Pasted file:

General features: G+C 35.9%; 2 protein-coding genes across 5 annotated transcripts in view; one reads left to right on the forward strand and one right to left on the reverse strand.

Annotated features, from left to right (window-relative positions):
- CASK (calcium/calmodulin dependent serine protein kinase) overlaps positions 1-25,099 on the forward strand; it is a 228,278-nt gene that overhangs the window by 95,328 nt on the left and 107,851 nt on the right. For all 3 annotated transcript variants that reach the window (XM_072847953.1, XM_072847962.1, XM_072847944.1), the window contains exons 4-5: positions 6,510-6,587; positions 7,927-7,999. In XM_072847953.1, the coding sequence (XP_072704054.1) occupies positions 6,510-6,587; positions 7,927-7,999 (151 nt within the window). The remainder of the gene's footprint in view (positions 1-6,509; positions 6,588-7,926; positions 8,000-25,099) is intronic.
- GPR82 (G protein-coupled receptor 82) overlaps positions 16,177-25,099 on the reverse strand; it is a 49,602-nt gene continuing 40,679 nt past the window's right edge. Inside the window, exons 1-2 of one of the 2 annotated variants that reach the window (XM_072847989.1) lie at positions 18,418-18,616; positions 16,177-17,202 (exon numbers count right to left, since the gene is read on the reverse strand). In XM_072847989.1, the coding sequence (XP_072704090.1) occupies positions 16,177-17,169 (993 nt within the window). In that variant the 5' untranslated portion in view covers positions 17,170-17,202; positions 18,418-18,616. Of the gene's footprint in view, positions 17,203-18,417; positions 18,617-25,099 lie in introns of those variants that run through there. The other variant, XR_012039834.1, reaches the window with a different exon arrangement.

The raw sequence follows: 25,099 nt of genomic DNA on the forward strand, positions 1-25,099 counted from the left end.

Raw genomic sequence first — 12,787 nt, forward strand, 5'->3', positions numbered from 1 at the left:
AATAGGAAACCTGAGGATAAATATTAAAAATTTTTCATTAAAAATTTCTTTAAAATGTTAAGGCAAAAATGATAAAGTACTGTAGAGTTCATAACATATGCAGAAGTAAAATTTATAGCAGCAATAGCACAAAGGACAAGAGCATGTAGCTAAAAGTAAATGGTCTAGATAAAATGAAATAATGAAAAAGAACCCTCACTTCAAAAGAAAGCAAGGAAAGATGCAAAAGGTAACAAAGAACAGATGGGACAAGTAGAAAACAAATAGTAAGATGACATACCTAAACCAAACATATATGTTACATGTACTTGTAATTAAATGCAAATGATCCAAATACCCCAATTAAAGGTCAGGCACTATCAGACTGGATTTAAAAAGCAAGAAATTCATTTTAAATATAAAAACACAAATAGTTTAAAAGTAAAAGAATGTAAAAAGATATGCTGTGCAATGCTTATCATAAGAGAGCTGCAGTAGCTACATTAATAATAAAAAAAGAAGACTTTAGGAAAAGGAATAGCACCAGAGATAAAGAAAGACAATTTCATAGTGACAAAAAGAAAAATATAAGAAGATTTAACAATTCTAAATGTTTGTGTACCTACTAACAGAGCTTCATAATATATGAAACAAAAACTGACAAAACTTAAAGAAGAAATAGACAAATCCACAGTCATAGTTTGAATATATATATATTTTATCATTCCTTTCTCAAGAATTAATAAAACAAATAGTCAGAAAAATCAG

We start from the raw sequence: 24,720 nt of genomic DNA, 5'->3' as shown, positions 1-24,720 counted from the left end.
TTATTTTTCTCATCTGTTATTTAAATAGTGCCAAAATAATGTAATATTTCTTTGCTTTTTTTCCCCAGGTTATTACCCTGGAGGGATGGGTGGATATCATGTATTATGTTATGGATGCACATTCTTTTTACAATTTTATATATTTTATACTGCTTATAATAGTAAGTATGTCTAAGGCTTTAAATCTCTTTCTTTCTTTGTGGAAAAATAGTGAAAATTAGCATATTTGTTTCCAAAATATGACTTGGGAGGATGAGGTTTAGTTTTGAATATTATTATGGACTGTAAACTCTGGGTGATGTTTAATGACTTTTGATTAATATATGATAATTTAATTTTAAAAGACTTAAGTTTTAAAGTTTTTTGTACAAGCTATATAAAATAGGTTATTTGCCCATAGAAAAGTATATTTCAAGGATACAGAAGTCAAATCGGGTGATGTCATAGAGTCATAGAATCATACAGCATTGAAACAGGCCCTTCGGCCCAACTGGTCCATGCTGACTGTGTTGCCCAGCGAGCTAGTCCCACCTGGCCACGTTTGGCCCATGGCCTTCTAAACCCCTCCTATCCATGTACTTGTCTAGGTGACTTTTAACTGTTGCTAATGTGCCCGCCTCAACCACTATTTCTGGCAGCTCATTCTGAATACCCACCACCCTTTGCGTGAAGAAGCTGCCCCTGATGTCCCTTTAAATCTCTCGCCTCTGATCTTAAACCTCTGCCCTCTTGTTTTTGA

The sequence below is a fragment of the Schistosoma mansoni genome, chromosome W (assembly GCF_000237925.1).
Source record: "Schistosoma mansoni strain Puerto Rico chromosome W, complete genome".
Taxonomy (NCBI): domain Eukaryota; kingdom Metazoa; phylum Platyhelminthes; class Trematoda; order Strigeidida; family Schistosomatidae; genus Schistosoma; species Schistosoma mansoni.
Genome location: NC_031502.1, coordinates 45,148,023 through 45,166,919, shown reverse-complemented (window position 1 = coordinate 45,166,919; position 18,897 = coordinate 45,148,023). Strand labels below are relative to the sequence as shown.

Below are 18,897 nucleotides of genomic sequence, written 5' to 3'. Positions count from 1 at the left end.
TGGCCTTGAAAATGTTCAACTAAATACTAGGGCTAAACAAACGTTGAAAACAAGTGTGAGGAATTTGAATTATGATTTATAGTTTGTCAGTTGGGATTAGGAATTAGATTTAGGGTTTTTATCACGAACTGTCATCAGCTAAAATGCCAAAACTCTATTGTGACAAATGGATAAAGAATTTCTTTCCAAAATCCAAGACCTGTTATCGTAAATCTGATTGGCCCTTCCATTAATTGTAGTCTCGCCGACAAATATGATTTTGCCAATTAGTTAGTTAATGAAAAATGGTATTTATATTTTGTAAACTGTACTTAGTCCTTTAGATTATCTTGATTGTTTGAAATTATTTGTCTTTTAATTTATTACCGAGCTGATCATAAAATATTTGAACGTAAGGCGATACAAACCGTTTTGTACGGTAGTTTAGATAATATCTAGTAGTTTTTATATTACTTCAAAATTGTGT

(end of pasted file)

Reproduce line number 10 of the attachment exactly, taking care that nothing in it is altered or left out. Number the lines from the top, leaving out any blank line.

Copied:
The sequence below is a fragment of the Schistosoma mansoni genome, chromosome W (assembly GCF_000237925.1).